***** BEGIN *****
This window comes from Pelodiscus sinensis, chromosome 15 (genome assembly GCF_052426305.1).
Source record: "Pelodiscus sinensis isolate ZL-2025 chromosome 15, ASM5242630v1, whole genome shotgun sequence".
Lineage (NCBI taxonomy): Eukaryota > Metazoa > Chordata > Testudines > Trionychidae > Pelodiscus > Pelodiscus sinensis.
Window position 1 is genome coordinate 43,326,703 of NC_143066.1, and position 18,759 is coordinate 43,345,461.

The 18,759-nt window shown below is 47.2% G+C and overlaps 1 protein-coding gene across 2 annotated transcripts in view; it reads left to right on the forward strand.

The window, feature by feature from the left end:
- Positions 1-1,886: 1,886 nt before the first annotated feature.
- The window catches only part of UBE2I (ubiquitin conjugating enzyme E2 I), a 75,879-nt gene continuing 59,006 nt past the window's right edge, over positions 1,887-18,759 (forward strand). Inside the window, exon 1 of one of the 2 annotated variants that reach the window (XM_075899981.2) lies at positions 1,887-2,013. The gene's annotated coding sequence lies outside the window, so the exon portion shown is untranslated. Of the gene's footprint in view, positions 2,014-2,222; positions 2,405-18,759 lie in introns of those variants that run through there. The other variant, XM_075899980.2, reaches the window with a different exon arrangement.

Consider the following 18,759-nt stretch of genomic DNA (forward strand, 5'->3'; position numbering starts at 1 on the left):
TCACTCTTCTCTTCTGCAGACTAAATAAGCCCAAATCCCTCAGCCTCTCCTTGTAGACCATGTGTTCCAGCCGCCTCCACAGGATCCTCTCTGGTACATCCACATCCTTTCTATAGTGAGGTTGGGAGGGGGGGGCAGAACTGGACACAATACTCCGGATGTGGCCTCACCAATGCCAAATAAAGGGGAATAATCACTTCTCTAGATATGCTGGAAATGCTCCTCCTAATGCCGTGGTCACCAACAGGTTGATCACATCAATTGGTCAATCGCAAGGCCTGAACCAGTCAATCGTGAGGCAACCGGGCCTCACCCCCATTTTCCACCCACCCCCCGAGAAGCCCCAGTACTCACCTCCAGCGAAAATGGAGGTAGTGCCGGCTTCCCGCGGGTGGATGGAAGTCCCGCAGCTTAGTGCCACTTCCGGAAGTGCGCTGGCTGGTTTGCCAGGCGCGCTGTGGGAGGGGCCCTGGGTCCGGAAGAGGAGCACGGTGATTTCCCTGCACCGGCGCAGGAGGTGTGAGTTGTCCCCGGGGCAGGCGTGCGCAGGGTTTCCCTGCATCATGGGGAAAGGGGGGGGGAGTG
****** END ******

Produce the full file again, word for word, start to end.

This window comes from Pelodiscus sinensis, chromosome 15 (genome assembly GCF_052426305.1).
Source record: "Pelodiscus sinensis isolate ZL-2025 chromosome 15, ASM5242630v1, whole genome shotgun sequence".
Lineage (NCBI taxonomy): Eukaryota > Metazoa > Chordata > Testudines > Trionychidae > Pelodiscus > Pelodiscus sinensis.
Window position 1 is genome coordinate 43,326,703 of NC_143066.1, and position 18,759 is coordinate 43,345,461.

The 18,759-nt window shown below is 47.2% G+C and overlaps 1 protein-coding gene across 2 annotated transcripts in view; it reads left to right on the forward strand.

The window, feature by feature from the left end:
- Positions 1-1,886: 1,886 nt before the first annotated feature.
- The window catches only part of UBE2I (ubiquitin conjugating enzyme E2 I), a 75,879-nt gene continuing 59,006 nt past the window's right edge, over positions 1,887-18,759 (forward strand). Inside the window, exon 1 of one of the 2 annotated variants that reach the window (XM_075899981.2) lies at positions 1,887-2,013. The gene's annotated coding sequence lies outside the window, so the exon portion shown is untranslated. Of the gene's footprint in view, positions 2,014-2,222; positions 2,405-18,759 lie in introns of those variants that run through there. The other variant, XM_075899980.2, reaches the window with a different exon arrangement.

Consider the following 18,759-nt stretch of genomic DNA (forward strand, 5'->3'; position numbering starts at 1 on the left):
TCACTCTTCTCTTCTGCAGACTAAATAAGCCCAAATCCCTCAGCCTCTCCTTGTAGACCATGTGTTCCAGCCGCCTCCACAGGATCCTCTCTGGTACATCCACATCCTTTCTATAGTGAGGTTGGGAGGGGGGGGCAGAACTGGACACAATACTCCGGATGTGGCCTCACCAATGCCAAATAAAGGGGAATAATCACTTCTCTAGATATGCTGGAAATGCTCCTCCTAATGCCGTGGTCACCAACAGGTTGATCACATCAATTGGTCAATCGCAAGGCCTGAACCAGTCAATCGTGAGGCAACCGGGCCTCACCCCCATTTTCCACCCACCCCCCGAGAAGCCCCAGTACTCACCTCCAGCGAAAATGGAGGTAGTGCCGGCTTCCCGCGGGTGGATGGAAGTCCCGCAGCTTAGTGCCACTTCCGGAAGTGCGCTGGCTGGTTTGCCAGGCGCGCTGTGGGAGGGGCCCTGGGTCCGGAAGAGGAGCACGGTGATTTCCCTGCACCGGCGCAGGAGGTGTGAGTTGTCCCCGGGGCAGGCGTGCGCAGGGTTTCCCTGCATCATGGGGAAAGGGGGGGGGAGTG